Greece enacted a law early on Wednesday, allowing homosexual civil unions despite protests from opposition groups and the Church.
After a 10-hour discussion, 193 lawmakers voted in favour of the law in the 300-seat parliament and supporters could be seen wearing gay pride badges. Outside parliament, same-sex rights supporters came together with banners shouting “Love is Law” and ''All I want for Christmas is Equality”.
European countries like Britain, Spain and Cyprus legalised partnership rights for homosexuals but the subject is still debated in many other EU states.
"This is a great moment, not only for the LGBTI (lesbian, gay, bisexual, transgender and intersex) community, but also for legal equality in Greece", Vasiliki Katrivanou, a lawmaker with Tsipras' leftist Syriza party, told parliament.
"But what is worth discussing is ... that it took us so long, that it took all these struggles", she said adding the bill would open the way for the civil union of same-sex couples, which has been Syriza's pre-election promise.
Socialist PASOK party, the centrist to Potami party, the Union of Centrists and many conservative members of parliament approved the bill despite objection by some council members from Tsipras’s right-wing coalition party.
"This is an important day for human rights," Prime Minister Alexis Tsipras told the chamber.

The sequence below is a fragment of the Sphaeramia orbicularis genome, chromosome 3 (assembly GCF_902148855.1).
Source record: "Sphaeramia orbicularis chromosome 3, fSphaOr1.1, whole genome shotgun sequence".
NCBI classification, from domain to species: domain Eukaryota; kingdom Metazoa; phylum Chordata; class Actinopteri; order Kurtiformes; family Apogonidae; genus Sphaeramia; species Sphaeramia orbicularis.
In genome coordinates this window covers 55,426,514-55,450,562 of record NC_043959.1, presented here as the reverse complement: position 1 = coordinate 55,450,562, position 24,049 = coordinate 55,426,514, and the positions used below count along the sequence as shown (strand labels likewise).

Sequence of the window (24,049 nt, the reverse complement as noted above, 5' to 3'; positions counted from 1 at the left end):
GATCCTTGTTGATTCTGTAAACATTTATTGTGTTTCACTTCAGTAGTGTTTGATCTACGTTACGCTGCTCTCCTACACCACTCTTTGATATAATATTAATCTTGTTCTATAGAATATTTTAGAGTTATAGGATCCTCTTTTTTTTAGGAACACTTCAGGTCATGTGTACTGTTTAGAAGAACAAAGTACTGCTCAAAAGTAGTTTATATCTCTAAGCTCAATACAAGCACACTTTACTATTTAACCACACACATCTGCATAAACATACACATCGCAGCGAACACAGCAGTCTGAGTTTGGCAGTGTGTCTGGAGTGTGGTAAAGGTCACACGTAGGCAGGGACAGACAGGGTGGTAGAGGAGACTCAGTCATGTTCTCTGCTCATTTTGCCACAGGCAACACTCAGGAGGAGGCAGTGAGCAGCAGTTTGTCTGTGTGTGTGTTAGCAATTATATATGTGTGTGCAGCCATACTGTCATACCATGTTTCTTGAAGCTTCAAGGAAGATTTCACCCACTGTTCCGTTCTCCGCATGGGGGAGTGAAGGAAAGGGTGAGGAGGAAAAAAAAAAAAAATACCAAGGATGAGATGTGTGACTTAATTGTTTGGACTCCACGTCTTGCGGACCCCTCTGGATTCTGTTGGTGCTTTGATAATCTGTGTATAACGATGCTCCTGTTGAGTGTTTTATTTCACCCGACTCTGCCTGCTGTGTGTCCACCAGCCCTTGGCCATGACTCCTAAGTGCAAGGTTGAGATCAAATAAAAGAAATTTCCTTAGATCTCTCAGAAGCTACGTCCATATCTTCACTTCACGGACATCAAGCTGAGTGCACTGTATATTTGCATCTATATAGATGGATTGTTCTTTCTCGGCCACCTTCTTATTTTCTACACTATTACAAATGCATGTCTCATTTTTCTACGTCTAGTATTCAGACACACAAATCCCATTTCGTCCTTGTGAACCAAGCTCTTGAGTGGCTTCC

Tsipras said the bill gives same-sex couples "equal rights in life and death", terminating a practice of "backwardness and shame" for Greece.
Several supporters gathered outside parliament and two gay supporters kissed in front of the banner and read "Love is not a sin", outside Athens’ Metropolitan Church.
Gay and lesbian activists said that the draft of the law does not allow homosexuals to marry or adopt children, also it does not give them tax and health rights.
"We want this civil partnership, but we want it in full," said activist Dimitra Kyrilou, a civil engineer.
"People of the Church believe in a certain lifestyle", said Archbishop Ieronymos. "Anything outside this is a diversion."
But Syriza lawmakers said that some people "prefer to turn a blind-eye to reality" and that "darkness was defeated".
"It's about the oldest story in human relationships. Two people love each other and want to be together but they are constantly faced with hurdles", said Finance Minister Euclid Tsakalotos, who had a rainbow badge pinned on his jacket.
"The Greek state must not stigmatise people."